Add a new test case to your project. A "test case" is a special LabVIEW class that contains unit test methods. VI Tester recognizes unit test methods as members of a test case class whose name starts with "test". To get started, please watch this brief tutorial video and then follow the walkthrough below. You can create a new test case by selecting Tools >> VI Tester >> New >> Test Case... from the menubar of the Project Explorer window. Browse to a folder where you want to create the test case, type a name for the test case, and press the "OK" button. VI Tester will create a folder for your test case (having the same name as your test case). Inside this folder will be your new test case class along with some other useful VIs. The new test case class will will be added to your LabVIEW project and under the "My Computer" node. Add a new unit test (method) to your new test case. To create new tests, save a new copy of "testExample.vi" using the "Open additional copy" option of the "Save As" dialog. Make sure to check the box that says 'Add copy to {MyTest}.lvclass' where {MyTest} is the test you created. Customize the unit test and its pass/fail criteria. The following video gives a short tutorial on how to define the test pass/fail criteria: Tests pass when there are no test failures or errors. You can write tests quickly by using the built in test evaluations found on the Test Case palette, shown below: For example, if you need to test that an error is raised, use 'passIfError.vi'. If none of the built-in evaluations is sufficient for the type of test you need to perform, you can use the Error status to define test behavior, any test with an Error will fail. But, don't branch your test case object wire! Note: Be careful not to branch the TestCase object wire! The easiest way to avoid this, is to treat the TestCase object wire much like you would treat the error cluster, never allow it to branch. Good (no branching of the TestCase object): Note how the object wire is not branched. Bad (branching of the TestCase object): Note that the object wire is branched. VI Tester will not be able to evaluate the result correctly. Move on to designing a test. If you've gotten this far, why not learn some other aspects of designing a test.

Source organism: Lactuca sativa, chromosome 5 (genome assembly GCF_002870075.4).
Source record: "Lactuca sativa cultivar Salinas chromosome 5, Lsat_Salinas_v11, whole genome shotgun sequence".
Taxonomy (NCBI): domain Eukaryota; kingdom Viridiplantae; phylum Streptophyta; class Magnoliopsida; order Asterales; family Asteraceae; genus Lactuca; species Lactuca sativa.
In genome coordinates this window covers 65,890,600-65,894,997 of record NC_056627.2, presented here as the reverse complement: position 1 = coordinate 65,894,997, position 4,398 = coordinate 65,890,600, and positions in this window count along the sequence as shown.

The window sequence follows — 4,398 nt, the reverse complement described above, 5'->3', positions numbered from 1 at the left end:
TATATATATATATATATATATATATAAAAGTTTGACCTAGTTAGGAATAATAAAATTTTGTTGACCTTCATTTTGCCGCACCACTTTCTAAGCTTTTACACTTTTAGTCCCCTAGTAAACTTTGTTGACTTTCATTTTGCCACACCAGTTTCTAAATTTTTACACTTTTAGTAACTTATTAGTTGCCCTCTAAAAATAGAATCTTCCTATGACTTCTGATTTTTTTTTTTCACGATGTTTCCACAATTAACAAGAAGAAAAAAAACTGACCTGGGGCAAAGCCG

10. JKI

    Designing Tests

    Unit tests should be designed around the following principles: Unit tests should be simple - you don't want to spend time debugging tests Unit tests should only test one thing (a "unit" of code) - unit tests should help you pinpoint problems so performing multiple tests within a unit test defeats this purpose Unit tests should be independent of other unit tests - they should not depend on or affect other unit tests To facilitate these principles, unit tests should be designed to work within a test harness. A test harness is a set of VIs called 'setUp.vi' and 'tearDown.vi' that run before and after each unit test method. The test harness facilitates keeping your code simple and preventing tests from interfering with each other by providing a place to initialize and cleanup the test data. Any task that is common to the test methods you need to run should be placed in the setUp.vi method. Any task that is needed to clean up the test environment should be put in tearDown.vi. An important aspect of the unit test framework is how data is passed from the setUp to the testMethod and tearDown.vi. The data that is passed around are actually properties of the test and so these items should be placed in the test object private data. You can edit this data by opening the {Test}.ctl file. Now that you've designed your new test, you should read some tips on how to easily debug your test.